Heat stress in calves can affect animal welfare and causes higher levels of morbidity and mortality while lowering weight gain. Researchers at Washington State University recently investigated whether the simple practice of elevating the backs of plastic calf hutches with a concrete block could assist in heat abatement and improve calf well-being.
In the study, 15 preweaned heifer calves in plastic hutches were evaluated over two, 24-hour periods in late June. One evaluation involved no hutch elevation, while the other included hutch elevation. The results of elevating the hutches included:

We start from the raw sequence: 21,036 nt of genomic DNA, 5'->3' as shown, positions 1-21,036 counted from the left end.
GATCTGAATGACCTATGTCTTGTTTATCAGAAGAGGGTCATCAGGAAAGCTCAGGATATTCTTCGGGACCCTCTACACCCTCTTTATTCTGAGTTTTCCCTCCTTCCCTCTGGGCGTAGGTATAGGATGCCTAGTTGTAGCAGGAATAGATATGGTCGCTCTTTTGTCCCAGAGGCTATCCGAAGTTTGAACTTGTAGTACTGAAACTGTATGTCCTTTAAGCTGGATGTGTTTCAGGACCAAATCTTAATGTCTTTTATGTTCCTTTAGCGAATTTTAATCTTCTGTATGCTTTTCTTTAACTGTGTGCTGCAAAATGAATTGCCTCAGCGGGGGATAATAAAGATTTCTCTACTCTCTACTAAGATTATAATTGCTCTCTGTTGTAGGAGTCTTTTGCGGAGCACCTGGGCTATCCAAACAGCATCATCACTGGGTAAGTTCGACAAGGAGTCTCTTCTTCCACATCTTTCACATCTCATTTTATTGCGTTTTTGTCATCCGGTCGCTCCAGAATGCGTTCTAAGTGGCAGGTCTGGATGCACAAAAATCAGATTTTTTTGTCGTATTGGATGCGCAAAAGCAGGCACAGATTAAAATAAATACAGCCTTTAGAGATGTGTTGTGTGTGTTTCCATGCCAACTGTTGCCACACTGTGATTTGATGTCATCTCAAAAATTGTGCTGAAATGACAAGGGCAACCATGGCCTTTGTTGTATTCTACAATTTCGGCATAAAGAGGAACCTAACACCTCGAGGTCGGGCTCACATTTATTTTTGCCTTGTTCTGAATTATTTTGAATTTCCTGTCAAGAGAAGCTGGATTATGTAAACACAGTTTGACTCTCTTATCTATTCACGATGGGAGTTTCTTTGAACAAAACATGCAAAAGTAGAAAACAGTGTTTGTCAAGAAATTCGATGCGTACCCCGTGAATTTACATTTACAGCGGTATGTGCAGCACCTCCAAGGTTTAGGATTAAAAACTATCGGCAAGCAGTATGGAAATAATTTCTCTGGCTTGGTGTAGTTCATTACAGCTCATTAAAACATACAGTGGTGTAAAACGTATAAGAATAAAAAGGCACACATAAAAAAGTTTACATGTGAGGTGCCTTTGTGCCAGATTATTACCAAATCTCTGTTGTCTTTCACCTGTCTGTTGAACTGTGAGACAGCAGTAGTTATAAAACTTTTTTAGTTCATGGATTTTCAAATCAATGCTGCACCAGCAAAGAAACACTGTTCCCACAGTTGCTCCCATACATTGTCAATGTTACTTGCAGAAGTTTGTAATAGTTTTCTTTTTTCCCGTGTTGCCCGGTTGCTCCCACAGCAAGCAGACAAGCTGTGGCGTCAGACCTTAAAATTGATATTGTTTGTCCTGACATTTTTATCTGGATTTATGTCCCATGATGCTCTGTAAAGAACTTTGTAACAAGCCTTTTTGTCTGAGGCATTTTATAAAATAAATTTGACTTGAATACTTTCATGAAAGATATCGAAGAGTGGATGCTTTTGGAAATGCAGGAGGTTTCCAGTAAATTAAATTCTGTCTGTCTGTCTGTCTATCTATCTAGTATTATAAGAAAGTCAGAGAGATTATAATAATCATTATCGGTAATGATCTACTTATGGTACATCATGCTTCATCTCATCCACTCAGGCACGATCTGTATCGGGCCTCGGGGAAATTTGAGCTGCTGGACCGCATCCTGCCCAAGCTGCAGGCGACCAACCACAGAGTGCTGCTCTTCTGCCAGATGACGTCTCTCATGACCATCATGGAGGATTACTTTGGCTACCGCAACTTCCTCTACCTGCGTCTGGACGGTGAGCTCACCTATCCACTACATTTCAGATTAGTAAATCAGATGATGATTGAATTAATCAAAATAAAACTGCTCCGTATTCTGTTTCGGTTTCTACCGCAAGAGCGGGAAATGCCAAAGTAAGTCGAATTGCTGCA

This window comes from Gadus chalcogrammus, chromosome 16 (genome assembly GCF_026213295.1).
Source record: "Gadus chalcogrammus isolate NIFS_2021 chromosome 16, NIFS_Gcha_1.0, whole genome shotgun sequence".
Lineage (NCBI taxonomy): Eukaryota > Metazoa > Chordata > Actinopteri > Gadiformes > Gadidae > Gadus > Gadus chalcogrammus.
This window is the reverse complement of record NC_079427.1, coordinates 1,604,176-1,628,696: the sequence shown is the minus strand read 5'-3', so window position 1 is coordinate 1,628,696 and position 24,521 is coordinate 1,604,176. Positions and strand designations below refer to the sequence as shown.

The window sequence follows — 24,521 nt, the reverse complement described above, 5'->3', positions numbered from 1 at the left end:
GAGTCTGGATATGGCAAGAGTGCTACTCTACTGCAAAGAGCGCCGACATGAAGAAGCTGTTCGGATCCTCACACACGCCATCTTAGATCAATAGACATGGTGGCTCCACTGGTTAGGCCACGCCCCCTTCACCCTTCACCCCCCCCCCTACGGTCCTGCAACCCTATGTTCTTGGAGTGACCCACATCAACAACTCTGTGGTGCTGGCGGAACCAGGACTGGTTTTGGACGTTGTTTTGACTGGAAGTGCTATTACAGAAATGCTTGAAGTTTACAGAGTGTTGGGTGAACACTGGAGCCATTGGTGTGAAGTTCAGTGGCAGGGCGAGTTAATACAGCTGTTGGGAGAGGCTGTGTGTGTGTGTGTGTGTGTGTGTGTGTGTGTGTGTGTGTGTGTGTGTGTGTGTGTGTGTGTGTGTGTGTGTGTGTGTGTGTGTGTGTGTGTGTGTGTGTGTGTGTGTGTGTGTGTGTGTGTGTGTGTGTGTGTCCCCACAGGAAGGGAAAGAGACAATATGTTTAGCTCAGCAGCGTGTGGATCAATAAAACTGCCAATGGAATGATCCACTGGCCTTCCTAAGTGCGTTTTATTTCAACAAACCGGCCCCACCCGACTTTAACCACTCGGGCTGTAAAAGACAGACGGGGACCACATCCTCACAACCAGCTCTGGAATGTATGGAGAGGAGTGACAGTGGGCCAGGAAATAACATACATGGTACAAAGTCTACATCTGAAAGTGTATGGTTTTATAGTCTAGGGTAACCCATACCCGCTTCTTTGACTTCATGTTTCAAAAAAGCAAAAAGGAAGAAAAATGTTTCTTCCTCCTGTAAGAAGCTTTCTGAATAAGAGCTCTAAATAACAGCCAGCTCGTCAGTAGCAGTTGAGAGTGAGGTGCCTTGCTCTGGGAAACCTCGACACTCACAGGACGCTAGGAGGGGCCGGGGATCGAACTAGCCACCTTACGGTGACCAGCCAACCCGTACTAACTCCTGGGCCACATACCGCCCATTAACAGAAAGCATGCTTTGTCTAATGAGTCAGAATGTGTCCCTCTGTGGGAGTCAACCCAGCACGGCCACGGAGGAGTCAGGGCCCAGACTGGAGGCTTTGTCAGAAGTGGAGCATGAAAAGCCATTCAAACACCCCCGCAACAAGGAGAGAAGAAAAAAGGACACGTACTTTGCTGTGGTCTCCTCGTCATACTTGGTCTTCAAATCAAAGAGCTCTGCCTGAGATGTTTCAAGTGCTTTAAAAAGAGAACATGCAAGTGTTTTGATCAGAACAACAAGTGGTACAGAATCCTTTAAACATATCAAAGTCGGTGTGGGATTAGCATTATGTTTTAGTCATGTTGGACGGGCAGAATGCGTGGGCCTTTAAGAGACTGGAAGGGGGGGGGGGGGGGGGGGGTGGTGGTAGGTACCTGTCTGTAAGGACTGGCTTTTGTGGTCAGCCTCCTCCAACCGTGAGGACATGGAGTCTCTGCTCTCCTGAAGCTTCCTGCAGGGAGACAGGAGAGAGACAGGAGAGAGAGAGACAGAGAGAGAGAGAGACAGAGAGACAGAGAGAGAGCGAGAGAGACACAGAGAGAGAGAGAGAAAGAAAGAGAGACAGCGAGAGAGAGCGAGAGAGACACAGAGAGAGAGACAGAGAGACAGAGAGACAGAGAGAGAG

- Internal temperatures were cooler than external temperatures.
- Airspeed inside the hutch increased; there was virtually no air movement inside the non-elevated hutches.
- Hutch carbon dioxide levels were lower.
- Calf respiration rates were lower, particularly in the afternoon.
- Calves were much more likely to be lying inside the hutch rather than lying outside or standing inside or outside.
The researchers concluded that elevating hutches in hot weather is a simple and efficient means of improving calf well-being.